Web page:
Film scholar David Bordwell has written a terrific new piece for his blog about the incredible influence and evolution of Agnès Varda’s six-decade-long filmmaking career. “Varda is now regarded as a living treasure of world cinema,” Bordwell writes. “Whatever she does in the future, we can at least take a long-distance measure of her accomplishments.” Bordwell looks back on his personal history with Varda’s early films and examines her vast career as both a filmmaker and artist, while also exploring a new book about her by his colleague, the film historian Kelley Conway, which he calls a “must” for both Varda experts and casual readers.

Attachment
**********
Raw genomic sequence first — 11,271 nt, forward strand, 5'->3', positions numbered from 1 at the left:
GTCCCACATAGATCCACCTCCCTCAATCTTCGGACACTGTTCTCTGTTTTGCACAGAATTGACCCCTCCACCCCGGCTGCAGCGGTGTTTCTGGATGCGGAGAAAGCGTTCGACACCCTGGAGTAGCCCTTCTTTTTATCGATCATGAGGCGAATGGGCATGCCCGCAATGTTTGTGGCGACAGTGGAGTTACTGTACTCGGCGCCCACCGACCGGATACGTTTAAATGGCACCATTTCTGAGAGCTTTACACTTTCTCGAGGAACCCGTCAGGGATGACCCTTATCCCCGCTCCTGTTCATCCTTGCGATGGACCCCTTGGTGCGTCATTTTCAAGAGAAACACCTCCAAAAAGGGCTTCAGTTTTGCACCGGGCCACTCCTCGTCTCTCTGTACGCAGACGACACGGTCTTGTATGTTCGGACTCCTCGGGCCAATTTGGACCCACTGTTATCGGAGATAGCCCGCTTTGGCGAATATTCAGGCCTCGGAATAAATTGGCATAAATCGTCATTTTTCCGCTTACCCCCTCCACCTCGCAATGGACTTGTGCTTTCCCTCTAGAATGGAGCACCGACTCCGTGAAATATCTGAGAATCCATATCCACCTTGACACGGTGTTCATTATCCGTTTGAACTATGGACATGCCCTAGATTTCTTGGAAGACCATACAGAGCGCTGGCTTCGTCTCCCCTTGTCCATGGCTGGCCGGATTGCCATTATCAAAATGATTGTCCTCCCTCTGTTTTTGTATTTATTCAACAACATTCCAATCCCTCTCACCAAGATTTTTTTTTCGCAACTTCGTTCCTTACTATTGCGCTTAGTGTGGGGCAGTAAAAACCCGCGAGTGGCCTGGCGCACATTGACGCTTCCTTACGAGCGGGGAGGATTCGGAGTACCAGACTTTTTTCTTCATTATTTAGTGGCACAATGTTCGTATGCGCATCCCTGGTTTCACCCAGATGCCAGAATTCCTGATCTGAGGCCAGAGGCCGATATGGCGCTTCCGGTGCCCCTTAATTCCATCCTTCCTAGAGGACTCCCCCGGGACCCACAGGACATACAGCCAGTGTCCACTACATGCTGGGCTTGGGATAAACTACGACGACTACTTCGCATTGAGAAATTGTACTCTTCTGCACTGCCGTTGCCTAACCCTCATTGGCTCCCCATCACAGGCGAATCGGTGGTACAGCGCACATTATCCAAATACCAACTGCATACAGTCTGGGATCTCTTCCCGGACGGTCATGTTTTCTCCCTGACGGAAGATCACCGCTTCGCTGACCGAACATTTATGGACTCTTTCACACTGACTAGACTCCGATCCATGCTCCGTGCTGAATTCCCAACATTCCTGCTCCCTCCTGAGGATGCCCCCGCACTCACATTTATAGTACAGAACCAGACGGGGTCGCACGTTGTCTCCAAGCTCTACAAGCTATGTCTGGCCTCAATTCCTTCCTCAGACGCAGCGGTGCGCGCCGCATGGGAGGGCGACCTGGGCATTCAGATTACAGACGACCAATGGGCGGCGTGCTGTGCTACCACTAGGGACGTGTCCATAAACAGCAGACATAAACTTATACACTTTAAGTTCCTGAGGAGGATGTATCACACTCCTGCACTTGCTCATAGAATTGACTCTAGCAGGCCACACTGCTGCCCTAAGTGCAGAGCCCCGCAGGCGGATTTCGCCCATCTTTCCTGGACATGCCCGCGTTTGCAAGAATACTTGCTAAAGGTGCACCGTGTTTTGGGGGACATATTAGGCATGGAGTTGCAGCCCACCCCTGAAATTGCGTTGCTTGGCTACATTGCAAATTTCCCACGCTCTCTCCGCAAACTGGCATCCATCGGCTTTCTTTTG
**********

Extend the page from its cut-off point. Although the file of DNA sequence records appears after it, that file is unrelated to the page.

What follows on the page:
“Reading it,” Bordwell says of Conway’s book, “led me to think about how Varda’s lack of cinephile culture (she emphasizes that she knew nothing of film when she started) allowed her to respond to stories more directly than did the Bad Boys of the Cahiers, who saw everything through a mesh of hundreds of other movies. I was also prodded to think of her as quite an innovator in narrative. She has given us the parallel structure of La Pointe Courte, the fantastic science-fiction plot of Les Créatures, the isosceles love triangle of Le Bonheur, the dual-protagonist structure of One Sings, and the network narrative of Vagabond.” Read the full post here.